Open Access News

News from the open access movement

Sunday, February 04, 2007

Two publisher reps reflect on turmoil in the industry

Miriam A. Drake, Scholarly Communication in Turmoil, Information Today, February 4, 2007.  Excerpt:

Scholarly communication is in turmoil. It is not clear how scholarly publishers will cope with change or if journals will even survive. That’s why we turned to two leading experts to provide some insight into scholarly publishing now and in the future. Sally Morris —former chief executive of the Association of Learned and Professional Society Publishers (ALPSP)— and Michael Mabe —chief executive of the International Association of Scientific, Technical & Medical Publishers (STM)— both take a broad look at scholarly communications. They are keenly aware of the trends affecting scholarly publishing and the changing ways scholars communicate with their readers and each other.

The key issues confronting scholarly publishing include open access (OA), peer review, institutional re­positories, multiple versions of articles, increasing author awareness of copyright issues, archiving and preserving, and faster communication tools such as blogs, Web sites, RSS feeds, and podcasts. The newer communication tools speed up communication and bypass journals....

The current state of scholarly publishing is marked by confusion, uncertainty, and the lack of a clear path for the future. “I think there is a lot of turmoil,” said Morris. “People are focusing very much on open access and self-archiving in institutional repositories in parallel to publication in journals.” However, she said she suspects that people are looking in the wrong place. “A potentially far more significant development is that scientists are beginning to work and to communicate in completely different ways made possible by the Web,” she said. What this means is that if publishers continue to focus entirely on what’s happening to the article as we know it, the danger is that other people will make copies available for free, and therefore publishers won’t make money selling articles. “We may be worrying about the wrong thing,” she said.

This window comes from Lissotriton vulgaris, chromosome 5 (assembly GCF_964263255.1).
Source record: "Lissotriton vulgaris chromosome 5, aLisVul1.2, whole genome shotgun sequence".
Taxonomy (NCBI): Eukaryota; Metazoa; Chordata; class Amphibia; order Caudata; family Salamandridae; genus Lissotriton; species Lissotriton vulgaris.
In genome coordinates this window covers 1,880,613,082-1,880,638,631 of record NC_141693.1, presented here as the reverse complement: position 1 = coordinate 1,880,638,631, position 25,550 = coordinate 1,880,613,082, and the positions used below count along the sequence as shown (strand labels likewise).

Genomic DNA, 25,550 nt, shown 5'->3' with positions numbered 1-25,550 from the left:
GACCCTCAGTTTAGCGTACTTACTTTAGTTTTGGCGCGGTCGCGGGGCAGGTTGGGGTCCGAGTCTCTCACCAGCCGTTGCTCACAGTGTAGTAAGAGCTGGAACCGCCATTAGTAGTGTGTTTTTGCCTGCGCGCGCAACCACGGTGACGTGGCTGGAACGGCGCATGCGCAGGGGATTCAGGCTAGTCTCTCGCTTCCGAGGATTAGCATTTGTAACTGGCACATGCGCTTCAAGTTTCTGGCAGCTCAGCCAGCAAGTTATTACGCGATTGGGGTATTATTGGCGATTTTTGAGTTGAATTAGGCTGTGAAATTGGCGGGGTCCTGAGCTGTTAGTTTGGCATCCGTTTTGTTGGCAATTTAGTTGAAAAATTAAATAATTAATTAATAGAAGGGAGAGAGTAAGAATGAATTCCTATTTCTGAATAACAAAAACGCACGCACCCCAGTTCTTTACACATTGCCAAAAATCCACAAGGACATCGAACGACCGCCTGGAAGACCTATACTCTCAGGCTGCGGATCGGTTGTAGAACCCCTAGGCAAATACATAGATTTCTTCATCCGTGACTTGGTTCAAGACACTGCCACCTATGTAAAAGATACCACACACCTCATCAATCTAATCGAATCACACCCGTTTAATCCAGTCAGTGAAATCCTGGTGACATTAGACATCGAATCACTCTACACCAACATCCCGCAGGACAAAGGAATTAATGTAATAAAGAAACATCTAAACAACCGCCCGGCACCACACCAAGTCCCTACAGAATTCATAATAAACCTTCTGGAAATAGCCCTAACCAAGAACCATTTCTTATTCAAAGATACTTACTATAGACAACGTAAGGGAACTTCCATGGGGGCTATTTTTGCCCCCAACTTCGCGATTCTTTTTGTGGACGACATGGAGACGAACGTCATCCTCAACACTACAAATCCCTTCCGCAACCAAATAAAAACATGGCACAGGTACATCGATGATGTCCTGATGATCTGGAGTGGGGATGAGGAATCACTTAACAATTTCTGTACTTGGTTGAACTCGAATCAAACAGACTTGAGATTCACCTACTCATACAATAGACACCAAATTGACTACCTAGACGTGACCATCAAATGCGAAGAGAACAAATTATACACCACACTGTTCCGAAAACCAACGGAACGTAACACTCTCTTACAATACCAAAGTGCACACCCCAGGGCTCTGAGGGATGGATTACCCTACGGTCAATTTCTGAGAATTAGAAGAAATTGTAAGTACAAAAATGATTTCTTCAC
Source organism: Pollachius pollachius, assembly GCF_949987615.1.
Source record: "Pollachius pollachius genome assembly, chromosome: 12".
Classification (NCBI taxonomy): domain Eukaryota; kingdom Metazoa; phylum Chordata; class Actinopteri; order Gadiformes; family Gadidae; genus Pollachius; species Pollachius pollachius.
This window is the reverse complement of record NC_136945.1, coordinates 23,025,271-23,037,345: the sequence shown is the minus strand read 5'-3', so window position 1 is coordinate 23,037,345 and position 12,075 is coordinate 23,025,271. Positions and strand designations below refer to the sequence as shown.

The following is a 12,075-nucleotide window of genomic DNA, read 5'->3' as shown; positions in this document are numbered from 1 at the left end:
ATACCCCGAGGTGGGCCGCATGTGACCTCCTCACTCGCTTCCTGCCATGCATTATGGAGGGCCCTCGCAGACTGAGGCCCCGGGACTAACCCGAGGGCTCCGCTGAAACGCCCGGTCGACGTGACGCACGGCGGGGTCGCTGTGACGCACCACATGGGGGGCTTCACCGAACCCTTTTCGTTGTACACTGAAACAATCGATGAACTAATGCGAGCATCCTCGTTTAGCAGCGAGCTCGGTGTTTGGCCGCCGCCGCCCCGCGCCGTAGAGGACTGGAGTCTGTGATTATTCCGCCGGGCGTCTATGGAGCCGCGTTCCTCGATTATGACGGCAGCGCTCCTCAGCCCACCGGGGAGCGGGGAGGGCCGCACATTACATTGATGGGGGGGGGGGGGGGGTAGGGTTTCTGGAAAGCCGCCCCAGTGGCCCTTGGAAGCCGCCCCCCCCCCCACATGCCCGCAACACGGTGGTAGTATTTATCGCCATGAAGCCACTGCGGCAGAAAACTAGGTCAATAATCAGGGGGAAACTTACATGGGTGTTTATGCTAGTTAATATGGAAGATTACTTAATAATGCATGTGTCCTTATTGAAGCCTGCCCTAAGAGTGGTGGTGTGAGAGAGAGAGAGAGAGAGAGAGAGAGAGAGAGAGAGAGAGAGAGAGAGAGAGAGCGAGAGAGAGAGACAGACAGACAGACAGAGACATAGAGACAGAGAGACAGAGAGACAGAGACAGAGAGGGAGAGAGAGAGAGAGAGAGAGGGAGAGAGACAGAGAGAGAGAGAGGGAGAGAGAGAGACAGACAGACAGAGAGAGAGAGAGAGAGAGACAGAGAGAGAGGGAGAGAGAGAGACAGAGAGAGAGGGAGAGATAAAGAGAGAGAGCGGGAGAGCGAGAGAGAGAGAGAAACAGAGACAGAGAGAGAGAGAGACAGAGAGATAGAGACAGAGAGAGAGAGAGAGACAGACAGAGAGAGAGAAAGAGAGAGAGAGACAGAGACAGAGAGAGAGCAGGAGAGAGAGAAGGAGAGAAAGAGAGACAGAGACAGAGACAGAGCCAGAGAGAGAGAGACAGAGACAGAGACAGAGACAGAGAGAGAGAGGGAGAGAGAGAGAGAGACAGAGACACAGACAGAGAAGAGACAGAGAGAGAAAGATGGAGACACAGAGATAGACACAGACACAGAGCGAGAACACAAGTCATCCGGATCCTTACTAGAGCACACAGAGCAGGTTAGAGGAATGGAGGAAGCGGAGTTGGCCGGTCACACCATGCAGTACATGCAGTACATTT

Mabe also focused on the turbulence in publishing. “I think there are a number of competing trends interfering with each other like wave patterns interfere when you drop two stones in the water,” he said. “What you are seeing is the first phase of the digital transition as far as publishers are concerned. Add in the political and economic trends, and the end result is, I think, a very unpredictable mix.” ...

Comment.  This is a long, detailed article.  I've excerpted only the preface and encourage you to read the rest.  Both Morris and Mabe know the publisher perspective on this turmoil very well --which is not to say that I agree with all of their diagnoses.  I'm only sorry that Information Today assumed that the only experts on this turmoil were publishers.  I'd like to see a follow-up in which we hear from researchers themselves and others (librarians, funders, legislators) who have been working for just those new models of scholarly communication that are causing turmoil for some publishers.  The interests of publishers are not the only interests at stake here.